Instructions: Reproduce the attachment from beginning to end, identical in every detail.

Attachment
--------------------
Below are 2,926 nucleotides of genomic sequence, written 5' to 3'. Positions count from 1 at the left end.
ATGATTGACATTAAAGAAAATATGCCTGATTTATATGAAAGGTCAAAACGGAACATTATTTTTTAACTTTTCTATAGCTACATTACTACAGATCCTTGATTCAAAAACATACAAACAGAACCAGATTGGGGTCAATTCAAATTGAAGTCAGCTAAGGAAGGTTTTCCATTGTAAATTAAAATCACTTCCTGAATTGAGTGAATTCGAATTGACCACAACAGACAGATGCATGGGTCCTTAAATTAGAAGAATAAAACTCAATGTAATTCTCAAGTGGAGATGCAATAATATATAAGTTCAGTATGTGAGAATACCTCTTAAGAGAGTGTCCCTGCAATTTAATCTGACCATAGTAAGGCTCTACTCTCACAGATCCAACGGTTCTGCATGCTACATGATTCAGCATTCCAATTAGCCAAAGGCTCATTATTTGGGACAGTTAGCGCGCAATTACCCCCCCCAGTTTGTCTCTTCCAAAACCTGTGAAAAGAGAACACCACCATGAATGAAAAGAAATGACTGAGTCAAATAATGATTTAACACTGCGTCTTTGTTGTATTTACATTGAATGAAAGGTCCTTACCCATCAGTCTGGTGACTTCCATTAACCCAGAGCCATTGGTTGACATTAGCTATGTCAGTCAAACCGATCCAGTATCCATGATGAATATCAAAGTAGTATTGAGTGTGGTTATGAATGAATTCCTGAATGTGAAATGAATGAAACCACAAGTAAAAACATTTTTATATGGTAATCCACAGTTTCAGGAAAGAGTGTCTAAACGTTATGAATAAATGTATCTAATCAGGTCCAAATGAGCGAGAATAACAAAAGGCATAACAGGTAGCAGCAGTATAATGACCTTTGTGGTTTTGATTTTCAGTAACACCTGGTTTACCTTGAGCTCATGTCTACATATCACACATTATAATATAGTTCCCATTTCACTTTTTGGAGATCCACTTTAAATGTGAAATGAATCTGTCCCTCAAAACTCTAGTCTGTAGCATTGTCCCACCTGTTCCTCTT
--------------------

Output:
Below are 2,926 nucleotides of genomic sequence, written 5' to 3'. Positions count from 1 at the left end.
ATGATTGACATTAAAGAAAATATGCCTGATTTATATGAAAGGTCAAAACGGAACATTATTTTTTAACTTTTCTATAGCTACATTACTACAGATCCTTGATTCAAAAACATACAAACAGAACCAGATTGGGGTCAATTCAAATTGAAGTCAGCTAAGGAAGGTTTTCCATTGTAAATTAAAATCACTTCCTGAATTGAGTGAATTCGAATTGACCACAACAGACAGATGCATGGGTCCTTAAATTAGAAGAATAAAACTCAATGTAATTCTCAAGTGGAGATGCAATAATATATAAGTTCAGTATGTGAGAATACCTCTTAAGAGAGTGTCCCTGCAATTTAATCTGACCATAGTAAGGCTCTACTCTCACAGATCCAACGGTTCTGCATGCTACATGATTCAGCATTCCAATTAGCCAAAGGCTCATTATTTGGGACAGTTAGCGCGCAATTACCCCCCCCAGTTTGTCTCTTCCAAAACCTGTGAAAAGAGAACACCACCATGAATGAAAAGAAATGACTGAGTCAAATAATGATTTAACACTGCGTCTTTGTTGTATTTACATTGAATGAAAGGTCCTTACCCATCAGTCTGGTGACTTCCATTAACCCAGAGCCATTGGTTGACATTAGCTATGTCAGTCAAACCGATCCAGTATCCATGATGAATATCAAAGTAGTATTGAGTGTGGTTATGAATGAATTCCTGAATGTGAAATGAATGAAACCACAAGTAAAAACATTTTTATATGGTAATCCACAGTTTCAGGAAAGAGTGTCTAAACGTTATGAATAAATGTATCTAATCAGGTCCAAATGAGCGAGAATAACAAAAGGCATAACAGGTAGCAGCAGTATAATGACCTTTGTGGTTTTGATTTTCAGTAACACCTGGTTTACCTTGAGCTCATGTCTACATATCACACATTATAATATAGTTCCCATTTCACTTTTTGGAGATCCACTTTAAATGTGAAATGAATCTGTCCCTCAAAACTCTAGTCTGTAGCATTGTCCCACCTGTTCCTCTT